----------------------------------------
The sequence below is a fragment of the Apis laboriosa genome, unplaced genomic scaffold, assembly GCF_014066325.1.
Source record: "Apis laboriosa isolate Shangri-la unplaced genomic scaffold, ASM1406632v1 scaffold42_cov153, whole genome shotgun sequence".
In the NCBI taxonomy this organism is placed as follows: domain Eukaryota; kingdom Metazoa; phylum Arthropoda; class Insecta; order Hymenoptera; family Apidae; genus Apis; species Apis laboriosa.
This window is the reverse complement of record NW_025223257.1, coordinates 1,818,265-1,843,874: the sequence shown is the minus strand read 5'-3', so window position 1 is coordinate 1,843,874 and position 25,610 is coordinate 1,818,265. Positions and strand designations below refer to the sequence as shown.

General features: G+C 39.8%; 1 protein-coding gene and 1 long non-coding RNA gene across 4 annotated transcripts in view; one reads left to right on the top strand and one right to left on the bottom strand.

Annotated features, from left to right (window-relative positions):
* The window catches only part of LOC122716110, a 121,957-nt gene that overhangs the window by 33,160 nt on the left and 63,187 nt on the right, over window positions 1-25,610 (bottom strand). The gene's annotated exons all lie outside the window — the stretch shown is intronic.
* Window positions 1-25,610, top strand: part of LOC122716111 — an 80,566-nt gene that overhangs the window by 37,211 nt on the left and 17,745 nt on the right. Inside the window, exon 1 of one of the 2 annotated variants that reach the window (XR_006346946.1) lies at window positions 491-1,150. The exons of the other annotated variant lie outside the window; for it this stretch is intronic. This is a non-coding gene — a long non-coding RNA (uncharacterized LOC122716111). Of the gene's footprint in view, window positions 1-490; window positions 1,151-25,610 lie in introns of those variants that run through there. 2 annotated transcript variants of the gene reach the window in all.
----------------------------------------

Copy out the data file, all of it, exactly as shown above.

The sequence below is a fragment of the Apis laboriosa genome, unplaced genomic scaffold, assembly GCF_014066325.1.
Source record: "Apis laboriosa isolate Shangri-la unplaced genomic scaffold, ASM1406632v1 scaffold42_cov153, whole genome shotgun sequence".
In the NCBI taxonomy this organism is placed as follows: domain Eukaryota; kingdom Metazoa; phylum Arthropoda; class Insecta; order Hymenoptera; family Apidae; genus Apis; species Apis laboriosa.
This window is the reverse complement of record NW_025223257.1, coordinates 1,818,265-1,843,874: the sequence shown is the minus strand read 5'-3', so window position 1 is coordinate 1,843,874 and position 25,610 is coordinate 1,818,265. Positions and strand designations below refer to the sequence as shown.

General features: G+C 39.8%; 1 protein-coding gene and 1 long non-coding RNA gene across 4 annotated transcripts in view; one reads left to right on the top strand and one right to left on the bottom strand.

Annotated features, from left to right (window-relative positions):
* The window catches only part of LOC122716110, a 121,957-nt gene that overhangs the window by 33,160 nt on the left and 63,187 nt on the right, over window positions 1-25,610 (bottom strand). The gene's annotated exons all lie outside the window — the stretch shown is intronic.
* Window positions 1-25,610, top strand: part of LOC122716111 — an 80,566-nt gene that overhangs the window by 37,211 nt on the left and 17,745 nt on the right. Inside the window, exon 1 of one of the 2 annotated variants that reach the window (XR_006346946.1) lies at window positions 491-1,150. The exons of the other annotated variant lie outside the window; for it this stretch is intronic. This is a non-coding gene — a long non-coding RNA (uncharacterized LOC122716111). Of the gene's footprint in view, window positions 1-490; window positions 1,151-25,610 lie in introns of those variants that run through there. 2 annotated transcript variants of the gene reach the window in all.